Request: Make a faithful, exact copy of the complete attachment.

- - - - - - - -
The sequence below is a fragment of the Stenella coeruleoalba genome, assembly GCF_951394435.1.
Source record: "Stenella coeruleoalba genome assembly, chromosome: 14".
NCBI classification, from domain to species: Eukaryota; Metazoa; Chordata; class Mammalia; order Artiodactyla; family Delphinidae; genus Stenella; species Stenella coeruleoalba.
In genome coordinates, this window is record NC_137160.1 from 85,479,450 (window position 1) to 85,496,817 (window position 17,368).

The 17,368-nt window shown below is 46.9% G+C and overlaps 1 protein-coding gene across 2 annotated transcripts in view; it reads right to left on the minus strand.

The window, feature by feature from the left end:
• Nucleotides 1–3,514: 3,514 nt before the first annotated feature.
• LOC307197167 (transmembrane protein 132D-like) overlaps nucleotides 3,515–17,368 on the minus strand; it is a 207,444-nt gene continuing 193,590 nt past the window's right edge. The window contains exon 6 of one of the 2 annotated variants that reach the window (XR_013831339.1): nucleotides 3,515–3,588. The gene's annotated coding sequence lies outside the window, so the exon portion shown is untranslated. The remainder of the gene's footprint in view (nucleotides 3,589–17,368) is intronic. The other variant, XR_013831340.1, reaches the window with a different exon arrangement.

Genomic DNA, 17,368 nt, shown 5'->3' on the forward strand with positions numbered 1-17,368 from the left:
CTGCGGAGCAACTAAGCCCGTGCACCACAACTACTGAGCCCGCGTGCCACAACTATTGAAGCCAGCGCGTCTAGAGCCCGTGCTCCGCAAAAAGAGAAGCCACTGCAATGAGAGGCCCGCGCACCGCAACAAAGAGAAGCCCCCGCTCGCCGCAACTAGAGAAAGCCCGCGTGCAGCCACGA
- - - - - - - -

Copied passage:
The sequence below is a fragment of the Stenella coeruleoalba genome, assembly GCF_951394435.1.
Source record: "Stenella coeruleoalba genome assembly, chromosome: 14".
NCBI classification, from domain to species: Eukaryota; Metazoa; Chordata; class Mammalia; order Artiodactyla; family Delphinidae; genus Stenella; species Stenella coeruleoalba.
In genome coordinates, this window is record NC_137160.1 from 85,479,450 (window position 1) to 85,496,817 (window position 17,368).

The 17,368-nt window shown below is 46.9% G+C and overlaps 1 protein-coding gene across 2 annotated transcripts in view; it reads right to left on the minus strand.

The window, feature by feature from the left end:
• Nucleotides 1–3,514: 3,514 nt before the first annotated feature.
• LOC307197167 (transmembrane protein 132D-like) overlaps nucleotides 3,515–17,368 on the minus strand; it is a 207,444-nt gene continuing 193,590 nt past the window's right edge. The window contains exon 6 of one of the 2 annotated variants that reach the window (XR_013831339.1): nucleotides 3,515–3,588. The gene's annotated coding sequence lies outside the window, so the exon portion shown is untranslated. The remainder of the gene's footprint in view (nucleotides 3,589–17,368) is intronic. The other variant, XR_013831340.1, reaches the window with a different exon arrangement.

Genomic DNA, 17,368 nt, shown 5'->3' on the forward strand with positions numbered 1-17,368 from the left:
CTGCGGAGCAACTAAGCCCGTGCACCACAACTACTGAGCCCGCGTGCCACAACTATTGAAGCCAGCGCGTCTAGAGCCCGTGCTCCGCAAAAAGAGAAGCCACTGCAATGAGAGGCCCGCGCACCGCAACAAAGAGAAGCCCCCGCTCGCCGCAACTAGAGAAAGCCCGCGTGCAGCCACGA